I assume that at the beginning of each year you gather all the committees together to lay out the important issues and decide which deserve to be addressed. In 2011, were any of those plans disrupted by unexpected events?
I mean, this past year, we had to get 421-a extended. We did. But part of that issue was there was a push to require prevailing wages for anybody who got 421-a. Well, that would have hurt, we believe, a lot of low-income housing that was going to be built, and it would have guaranteed that Course of Construction would have stayed at a much higher level, and we need to bring down Course. So without breaking our relationship with the construction trades, we fought that off. They’re going to continue to fight for it. It’s an issue that’s going to come up again, but we’re building that relationship. We continue to work on that relationship and articulate the reasons we can’t do it.
The other thing that came up was a serious push for sick-leave requirements in the City Council that put forward that sick leave be given for any employees who were in some way in a building that was getting some kind of a benefit. We fought that. The good news was that Speaker [Christine] Quinn came out and opposed it. And that was a battle that we joined in with the chambers of commerce in all five boroughs and the issue was basically laid aside. Right now, there’s a push, again, to require a living wage.
The Real Estate Board of New York has also taken umbrage at what it believes to be a liberal stance on landmarking by the city’s Landmarks Preservation Commission. Will the board continue to take on that issue in 2012?
It’s not that the city shouldn’t be identifying individual buildings and saying these are wonderful buildings for whatever reasons—the architecture, the historic nature. Let’s landmark those buildings. Nobody is questioning that. We may have a legitimate debate as to whether or not they’re wonderful buildings. But the main concern is that there’s been this aggressive attempt to create districts, huge districts. Districts used to be unique small areas around the city that you want to preserve for a reason, but not districts that basically encompass a collection of different types of architecture, or hundreds of buildings. What’s unique when we’re all of a sudden landmarking hundreds of buildings?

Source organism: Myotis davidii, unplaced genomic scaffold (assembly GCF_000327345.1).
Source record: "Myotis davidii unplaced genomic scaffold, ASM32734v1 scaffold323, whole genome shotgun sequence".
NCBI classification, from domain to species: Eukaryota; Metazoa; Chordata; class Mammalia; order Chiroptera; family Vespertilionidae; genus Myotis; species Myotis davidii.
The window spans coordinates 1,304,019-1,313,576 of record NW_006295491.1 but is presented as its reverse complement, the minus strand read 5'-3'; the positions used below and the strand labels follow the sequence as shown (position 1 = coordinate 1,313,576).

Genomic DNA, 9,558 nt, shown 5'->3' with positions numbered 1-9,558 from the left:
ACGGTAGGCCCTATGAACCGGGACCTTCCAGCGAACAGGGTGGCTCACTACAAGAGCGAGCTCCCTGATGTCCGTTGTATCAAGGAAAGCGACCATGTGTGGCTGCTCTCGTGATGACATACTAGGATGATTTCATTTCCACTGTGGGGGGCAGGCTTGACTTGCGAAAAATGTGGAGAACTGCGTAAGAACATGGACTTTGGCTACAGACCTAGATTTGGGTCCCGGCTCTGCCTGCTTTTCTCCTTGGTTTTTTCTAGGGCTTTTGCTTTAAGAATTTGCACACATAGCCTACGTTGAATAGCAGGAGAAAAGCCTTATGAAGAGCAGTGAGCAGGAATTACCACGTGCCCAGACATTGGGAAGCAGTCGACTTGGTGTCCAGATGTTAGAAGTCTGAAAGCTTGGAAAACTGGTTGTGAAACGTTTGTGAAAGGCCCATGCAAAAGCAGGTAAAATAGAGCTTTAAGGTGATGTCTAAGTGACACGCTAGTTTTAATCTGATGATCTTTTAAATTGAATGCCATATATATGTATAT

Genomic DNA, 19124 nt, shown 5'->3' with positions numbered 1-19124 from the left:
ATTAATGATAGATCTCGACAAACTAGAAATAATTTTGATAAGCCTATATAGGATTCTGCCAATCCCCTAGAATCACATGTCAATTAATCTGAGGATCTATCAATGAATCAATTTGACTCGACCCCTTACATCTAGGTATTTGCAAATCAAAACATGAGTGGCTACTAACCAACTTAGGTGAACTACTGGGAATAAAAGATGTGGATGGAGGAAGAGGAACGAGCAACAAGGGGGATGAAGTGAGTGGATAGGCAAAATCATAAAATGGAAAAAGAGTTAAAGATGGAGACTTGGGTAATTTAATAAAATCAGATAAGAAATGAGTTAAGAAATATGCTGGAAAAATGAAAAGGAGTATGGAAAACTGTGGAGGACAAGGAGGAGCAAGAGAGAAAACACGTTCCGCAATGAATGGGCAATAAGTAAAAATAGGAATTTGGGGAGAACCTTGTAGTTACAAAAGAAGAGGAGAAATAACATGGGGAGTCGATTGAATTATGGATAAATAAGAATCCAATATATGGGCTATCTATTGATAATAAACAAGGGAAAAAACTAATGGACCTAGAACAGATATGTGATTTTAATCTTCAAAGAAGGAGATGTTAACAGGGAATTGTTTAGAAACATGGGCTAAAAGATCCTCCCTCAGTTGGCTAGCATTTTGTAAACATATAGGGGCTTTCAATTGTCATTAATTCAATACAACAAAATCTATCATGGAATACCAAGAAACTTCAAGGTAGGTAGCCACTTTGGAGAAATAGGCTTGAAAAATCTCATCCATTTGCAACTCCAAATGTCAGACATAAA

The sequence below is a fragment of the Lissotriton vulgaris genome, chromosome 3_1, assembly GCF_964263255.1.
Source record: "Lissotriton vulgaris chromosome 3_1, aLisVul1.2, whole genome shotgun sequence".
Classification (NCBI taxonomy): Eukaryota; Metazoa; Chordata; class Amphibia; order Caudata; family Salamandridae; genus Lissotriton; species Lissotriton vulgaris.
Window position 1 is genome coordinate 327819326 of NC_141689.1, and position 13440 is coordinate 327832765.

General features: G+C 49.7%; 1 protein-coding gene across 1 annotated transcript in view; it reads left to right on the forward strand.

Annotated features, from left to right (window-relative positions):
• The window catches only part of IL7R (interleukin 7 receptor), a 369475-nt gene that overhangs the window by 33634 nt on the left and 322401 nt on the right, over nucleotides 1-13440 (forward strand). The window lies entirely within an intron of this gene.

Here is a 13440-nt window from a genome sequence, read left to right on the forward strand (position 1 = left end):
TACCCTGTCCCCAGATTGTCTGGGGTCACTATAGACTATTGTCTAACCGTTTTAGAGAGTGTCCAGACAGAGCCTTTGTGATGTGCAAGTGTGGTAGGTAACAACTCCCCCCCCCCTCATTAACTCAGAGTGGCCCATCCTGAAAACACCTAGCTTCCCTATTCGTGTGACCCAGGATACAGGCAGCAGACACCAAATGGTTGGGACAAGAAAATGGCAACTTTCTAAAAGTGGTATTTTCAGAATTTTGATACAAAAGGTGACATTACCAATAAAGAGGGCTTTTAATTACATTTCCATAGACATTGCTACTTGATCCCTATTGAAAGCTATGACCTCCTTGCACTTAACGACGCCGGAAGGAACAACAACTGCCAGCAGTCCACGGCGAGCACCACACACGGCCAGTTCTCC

The Real Estate Board of New York is one of the most powerful lobbying arms in the city, but the Landmarks Preservation Department seems to be getting the upper hand here.
There’s no question that we have lost more of those battles than we have won. We think the city is landmarking away its economic future, and during the middle of this year we started to rev up some of our efforts on this. And we’re going to clearly look at 2012 as a year in which we’re going to try to make our case even stronger.
Would you consider yourself David or Goliath in that particular fight?